Ernesto Neto: Madness is Part of Life, 2012. via Inhale Mag
From there, Neto moved into large-scale installation, with more and more focus on viewer participation. In a series of works he called Céus (“Skies”), he suspended Lycra netting from the ceiling, hanging large sacks of spices in towering formations. They filled the gallery space, resulting in a forest of translucent, skin-like forms that surround the viewer both visually and olfactorily. Neto has since expanded into fully interactive sculpture: room-size netting through which visitors can walk and play and move. He says that these works had “acquire[d] the status of bodies that could be folded in on themselves, and I realized that immersion within the body allowed me to appreciate the other side of the skin” (quoted in Art in Latin America: 1990-2010, 25). This emphasis on touching and physical feeling is also seen in his Humanoids, which are puffy sculptures made of Lycra tulle stuffed with styrofoam balls, with spaces for participants to sit, stand, and hug.
I read about Neto for the first time just a week ago, and was instantly infatuated with his work. I’ve always been drawn to immersive installation environments, and have lately become especially interested in tactile and sensual impact. Like many art critics, I soon connected Neto’s work to Lygia Clark, who devoted her later career to therapeutic sculpture and performance. Through masks and other objects she sought healing for her participants. To me, Neto’s work seems just as healing; it is about comfort, and quietude, and warmth. A lot of Minimalist sculpture is associated with coldness, hardness, and distance, but he makes it inviting, and even meditative. His sculpture is utterly simple, taking rounded forms and imbuing them with intriguing interactive qualities. Viewers become absorbed into the work, blurring the boundaries of the standard viewer/artwork relationship. With warm colors, soothing textures, and soft forms, Neto creates a surreal world for his viewer to inhabit, one that is familiar in its materials but fantastic in its structures. Like the Neo-concretists, he stresses emotional response over a rational approach, and seeks a confluence of art and experience. I feel moved by his work even though I haven’t seen it in real life, the ideas alone are enough to make me smile as I imagine sinking into one of his singular constructions.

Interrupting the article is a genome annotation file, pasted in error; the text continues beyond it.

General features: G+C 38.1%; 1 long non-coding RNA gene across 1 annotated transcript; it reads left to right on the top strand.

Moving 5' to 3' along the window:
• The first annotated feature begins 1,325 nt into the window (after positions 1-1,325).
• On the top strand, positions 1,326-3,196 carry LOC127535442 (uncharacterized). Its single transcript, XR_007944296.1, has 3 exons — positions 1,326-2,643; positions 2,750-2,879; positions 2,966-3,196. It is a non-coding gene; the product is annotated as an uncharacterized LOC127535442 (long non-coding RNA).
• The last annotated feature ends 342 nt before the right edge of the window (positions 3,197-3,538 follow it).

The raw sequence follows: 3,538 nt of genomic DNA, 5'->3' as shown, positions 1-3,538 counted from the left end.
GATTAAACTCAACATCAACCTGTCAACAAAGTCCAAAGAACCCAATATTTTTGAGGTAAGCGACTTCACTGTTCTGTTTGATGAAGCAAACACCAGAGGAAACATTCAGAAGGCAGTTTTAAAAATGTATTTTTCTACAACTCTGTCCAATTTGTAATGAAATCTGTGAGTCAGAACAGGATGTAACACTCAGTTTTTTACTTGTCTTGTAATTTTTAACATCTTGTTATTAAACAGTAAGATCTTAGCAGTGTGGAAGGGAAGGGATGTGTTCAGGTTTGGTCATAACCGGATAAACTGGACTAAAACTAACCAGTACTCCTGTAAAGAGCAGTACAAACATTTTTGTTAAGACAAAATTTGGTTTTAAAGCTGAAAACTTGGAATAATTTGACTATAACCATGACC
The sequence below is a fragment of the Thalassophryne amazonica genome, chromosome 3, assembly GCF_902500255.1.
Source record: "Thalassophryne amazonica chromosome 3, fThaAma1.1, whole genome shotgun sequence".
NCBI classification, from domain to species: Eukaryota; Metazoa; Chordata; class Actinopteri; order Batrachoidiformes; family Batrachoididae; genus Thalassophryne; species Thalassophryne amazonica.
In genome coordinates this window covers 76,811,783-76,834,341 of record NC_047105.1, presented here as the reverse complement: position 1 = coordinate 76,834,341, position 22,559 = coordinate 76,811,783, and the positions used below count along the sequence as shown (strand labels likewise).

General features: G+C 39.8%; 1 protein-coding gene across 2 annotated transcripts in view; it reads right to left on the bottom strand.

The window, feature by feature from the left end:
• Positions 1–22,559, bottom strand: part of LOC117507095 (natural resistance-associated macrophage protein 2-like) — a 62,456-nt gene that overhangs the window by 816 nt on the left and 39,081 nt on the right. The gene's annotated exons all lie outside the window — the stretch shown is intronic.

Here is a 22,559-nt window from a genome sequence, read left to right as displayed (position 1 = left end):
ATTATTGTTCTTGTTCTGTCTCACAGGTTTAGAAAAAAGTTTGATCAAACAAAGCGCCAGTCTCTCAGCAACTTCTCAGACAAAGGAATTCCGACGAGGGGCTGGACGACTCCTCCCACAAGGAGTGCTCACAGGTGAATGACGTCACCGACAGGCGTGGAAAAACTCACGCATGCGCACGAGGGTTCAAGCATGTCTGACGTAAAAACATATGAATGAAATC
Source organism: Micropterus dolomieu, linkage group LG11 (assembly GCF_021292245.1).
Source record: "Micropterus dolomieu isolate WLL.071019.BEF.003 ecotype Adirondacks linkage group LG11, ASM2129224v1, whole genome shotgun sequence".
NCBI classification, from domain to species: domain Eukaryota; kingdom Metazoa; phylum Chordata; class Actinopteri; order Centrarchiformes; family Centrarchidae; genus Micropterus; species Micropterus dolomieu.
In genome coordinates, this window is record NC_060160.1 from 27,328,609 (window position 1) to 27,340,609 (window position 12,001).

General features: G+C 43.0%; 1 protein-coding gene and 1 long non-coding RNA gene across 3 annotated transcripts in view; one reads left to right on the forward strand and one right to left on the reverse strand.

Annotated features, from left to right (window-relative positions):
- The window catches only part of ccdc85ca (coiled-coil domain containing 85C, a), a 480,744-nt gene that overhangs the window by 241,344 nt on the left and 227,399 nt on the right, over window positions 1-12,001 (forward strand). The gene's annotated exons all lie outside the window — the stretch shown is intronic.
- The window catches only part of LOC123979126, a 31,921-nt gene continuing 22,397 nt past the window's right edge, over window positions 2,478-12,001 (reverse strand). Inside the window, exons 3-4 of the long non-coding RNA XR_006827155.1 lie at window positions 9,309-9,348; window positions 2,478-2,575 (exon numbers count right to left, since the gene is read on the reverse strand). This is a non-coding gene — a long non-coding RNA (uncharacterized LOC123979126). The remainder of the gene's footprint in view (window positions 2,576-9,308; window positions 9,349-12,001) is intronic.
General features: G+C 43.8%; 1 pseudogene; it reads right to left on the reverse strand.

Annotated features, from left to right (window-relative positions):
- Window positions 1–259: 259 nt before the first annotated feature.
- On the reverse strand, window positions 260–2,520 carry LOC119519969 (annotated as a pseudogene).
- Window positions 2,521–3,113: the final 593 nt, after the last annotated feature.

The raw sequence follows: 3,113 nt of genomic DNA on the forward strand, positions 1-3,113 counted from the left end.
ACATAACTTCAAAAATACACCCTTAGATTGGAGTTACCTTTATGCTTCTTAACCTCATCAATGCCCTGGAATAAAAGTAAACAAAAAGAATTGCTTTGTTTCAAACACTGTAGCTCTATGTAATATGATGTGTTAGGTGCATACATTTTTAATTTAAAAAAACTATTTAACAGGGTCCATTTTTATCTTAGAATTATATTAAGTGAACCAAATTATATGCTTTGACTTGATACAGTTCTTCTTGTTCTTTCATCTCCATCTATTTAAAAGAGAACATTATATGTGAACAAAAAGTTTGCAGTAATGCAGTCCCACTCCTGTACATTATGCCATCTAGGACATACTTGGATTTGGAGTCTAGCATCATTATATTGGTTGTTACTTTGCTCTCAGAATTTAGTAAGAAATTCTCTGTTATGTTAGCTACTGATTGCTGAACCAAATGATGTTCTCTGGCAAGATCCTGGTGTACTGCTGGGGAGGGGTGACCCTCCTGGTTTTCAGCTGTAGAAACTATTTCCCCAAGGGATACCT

Mostly I really want huggable sculpture. Really, really.
Ernesto Neto: Humanoids Family, 2001. via Tanya Bonakdar Gallery
Ernesto Neto: The Ovaloids’ Meeting, 1998. via Tanya Bonakdar Gallery
Ernesto Neto: Celula Nave, 2004. via The Art Gardner
Ernesto Neto: Navedenga, 1998. via Tanya Bonakdar Gallery
Ernesto Neto: Edges of the World, 2010. via The Art Blog
Iria Candela. Art in Latin America: 1990-2010. Translated by Chris Miller. Tate Publishing, 2013.
Fereira Gullar. “Neo-concrete Manifesto.” Jornal do Brasil, March 22, 1959. Translated by Dawn Ades.
Emily Moore. “Ernesto Neto.” Pulse: Art, Healing, and Transformation. Edited by Jessica Morgan. Steidl for Institute of Contemporary Art, Boston, 2003.by